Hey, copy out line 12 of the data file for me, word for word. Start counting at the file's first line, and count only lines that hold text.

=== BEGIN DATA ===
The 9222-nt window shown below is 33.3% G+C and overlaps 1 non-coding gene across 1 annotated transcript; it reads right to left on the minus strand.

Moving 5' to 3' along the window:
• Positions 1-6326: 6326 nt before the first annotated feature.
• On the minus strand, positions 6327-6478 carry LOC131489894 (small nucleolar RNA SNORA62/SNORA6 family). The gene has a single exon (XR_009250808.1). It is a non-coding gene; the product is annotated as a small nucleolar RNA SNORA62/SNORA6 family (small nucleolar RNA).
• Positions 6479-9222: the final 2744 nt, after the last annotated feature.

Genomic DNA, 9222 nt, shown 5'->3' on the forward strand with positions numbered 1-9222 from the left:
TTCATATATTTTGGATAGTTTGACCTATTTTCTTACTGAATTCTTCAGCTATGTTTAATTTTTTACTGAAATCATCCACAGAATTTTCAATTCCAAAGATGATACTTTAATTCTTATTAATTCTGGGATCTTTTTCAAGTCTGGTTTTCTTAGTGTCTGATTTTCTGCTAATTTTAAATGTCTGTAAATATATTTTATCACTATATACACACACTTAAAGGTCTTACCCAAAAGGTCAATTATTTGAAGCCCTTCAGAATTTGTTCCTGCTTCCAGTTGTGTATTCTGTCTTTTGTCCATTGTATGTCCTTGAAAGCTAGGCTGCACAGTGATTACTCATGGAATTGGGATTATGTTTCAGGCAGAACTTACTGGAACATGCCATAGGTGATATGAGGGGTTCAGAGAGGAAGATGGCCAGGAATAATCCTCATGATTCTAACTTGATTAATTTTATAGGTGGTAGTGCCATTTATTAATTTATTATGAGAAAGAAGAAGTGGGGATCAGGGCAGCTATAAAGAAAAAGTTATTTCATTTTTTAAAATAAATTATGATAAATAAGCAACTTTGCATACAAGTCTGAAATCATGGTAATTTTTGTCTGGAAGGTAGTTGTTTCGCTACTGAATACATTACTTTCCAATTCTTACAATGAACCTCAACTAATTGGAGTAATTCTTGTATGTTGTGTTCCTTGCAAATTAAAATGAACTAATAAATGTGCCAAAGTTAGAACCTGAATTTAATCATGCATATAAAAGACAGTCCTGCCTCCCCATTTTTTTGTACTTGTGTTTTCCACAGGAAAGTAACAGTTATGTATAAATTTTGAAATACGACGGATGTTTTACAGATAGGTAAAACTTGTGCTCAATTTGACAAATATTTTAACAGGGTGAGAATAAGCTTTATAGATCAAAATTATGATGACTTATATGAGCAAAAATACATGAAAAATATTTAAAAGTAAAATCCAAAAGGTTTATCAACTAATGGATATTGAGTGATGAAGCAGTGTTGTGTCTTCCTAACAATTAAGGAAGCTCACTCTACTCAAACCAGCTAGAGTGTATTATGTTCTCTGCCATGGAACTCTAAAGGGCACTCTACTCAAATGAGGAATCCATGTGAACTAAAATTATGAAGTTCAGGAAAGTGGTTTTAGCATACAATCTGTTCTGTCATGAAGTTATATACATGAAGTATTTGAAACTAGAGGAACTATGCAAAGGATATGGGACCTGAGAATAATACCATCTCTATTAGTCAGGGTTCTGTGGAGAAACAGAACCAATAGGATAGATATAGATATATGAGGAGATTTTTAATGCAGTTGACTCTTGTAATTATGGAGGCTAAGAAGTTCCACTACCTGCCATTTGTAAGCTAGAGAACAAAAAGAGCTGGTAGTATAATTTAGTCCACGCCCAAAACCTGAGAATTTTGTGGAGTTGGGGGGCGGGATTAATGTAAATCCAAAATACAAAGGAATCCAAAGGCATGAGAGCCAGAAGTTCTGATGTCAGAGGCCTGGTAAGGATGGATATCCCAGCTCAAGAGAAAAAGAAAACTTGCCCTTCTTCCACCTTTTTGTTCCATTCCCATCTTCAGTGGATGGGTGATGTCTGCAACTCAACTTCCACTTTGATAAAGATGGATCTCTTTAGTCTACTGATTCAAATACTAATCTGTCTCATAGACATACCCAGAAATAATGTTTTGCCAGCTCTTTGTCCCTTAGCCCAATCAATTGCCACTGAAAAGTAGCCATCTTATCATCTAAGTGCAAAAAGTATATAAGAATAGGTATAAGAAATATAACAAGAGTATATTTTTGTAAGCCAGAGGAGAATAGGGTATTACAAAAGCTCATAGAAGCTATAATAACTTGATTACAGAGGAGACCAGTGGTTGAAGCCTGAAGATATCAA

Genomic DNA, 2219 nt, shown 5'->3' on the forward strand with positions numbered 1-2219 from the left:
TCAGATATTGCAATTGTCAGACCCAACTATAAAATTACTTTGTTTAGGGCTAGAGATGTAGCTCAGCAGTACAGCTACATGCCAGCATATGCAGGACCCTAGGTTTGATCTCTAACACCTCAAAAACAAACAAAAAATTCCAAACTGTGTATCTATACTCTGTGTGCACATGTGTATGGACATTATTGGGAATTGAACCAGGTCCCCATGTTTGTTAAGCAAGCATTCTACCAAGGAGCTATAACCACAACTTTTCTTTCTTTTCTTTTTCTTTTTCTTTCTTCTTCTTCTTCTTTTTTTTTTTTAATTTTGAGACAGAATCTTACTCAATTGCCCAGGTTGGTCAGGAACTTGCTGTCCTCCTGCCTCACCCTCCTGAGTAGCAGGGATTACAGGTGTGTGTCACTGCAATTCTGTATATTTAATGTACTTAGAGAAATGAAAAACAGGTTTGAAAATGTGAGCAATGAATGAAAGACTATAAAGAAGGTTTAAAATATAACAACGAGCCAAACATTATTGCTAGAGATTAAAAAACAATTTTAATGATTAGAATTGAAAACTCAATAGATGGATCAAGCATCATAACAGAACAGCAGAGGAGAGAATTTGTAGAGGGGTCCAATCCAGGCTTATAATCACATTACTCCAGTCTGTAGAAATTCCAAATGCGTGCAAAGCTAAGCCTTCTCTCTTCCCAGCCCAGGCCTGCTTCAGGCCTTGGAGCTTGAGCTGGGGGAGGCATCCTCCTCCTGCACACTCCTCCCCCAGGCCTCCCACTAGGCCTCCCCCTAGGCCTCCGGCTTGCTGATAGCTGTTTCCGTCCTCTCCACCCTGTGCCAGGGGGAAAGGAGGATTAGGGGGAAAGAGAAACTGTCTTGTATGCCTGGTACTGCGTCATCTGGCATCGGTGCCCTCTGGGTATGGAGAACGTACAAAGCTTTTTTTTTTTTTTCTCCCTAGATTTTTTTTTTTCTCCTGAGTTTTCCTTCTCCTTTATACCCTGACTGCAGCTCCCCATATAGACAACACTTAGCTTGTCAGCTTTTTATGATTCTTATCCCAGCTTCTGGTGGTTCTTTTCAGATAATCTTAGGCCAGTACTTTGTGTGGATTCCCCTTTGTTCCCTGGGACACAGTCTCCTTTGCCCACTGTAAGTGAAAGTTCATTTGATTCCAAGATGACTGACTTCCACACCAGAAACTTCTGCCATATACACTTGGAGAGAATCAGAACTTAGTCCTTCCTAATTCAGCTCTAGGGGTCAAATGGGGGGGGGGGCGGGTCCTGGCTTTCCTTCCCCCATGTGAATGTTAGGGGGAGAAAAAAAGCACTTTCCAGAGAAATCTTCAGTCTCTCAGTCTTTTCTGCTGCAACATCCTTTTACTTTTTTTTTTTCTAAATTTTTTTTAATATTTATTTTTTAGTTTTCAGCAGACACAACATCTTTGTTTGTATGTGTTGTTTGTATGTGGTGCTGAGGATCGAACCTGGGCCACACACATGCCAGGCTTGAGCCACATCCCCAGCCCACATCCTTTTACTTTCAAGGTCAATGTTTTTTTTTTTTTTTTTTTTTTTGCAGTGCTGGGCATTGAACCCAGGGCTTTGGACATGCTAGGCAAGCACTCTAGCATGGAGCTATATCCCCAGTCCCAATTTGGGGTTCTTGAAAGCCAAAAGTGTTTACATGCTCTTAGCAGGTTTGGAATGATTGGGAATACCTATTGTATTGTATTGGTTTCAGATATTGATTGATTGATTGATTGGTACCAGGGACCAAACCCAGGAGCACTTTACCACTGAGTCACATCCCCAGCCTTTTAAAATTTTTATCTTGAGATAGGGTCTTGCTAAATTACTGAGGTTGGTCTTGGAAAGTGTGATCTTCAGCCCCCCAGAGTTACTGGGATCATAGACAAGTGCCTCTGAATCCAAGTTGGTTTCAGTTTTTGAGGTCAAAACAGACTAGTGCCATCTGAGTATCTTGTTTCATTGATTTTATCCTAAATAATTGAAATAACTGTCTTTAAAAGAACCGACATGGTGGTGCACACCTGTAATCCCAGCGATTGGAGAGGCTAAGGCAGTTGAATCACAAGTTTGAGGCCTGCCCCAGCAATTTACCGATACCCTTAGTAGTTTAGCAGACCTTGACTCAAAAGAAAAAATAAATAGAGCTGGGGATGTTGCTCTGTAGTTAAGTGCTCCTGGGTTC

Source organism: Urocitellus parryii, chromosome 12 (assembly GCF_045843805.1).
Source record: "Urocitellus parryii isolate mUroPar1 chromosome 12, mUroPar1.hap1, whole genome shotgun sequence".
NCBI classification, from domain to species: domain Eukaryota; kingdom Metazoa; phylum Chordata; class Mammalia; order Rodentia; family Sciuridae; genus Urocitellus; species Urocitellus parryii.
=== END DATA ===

NCBI classification, from domain to species: domain Eukaryota; kingdom Metazoa; phylum Chordata; class Mammalia; order Rodentia; family Sciuridae; genus Urocitellus; species Urocitellus parryii.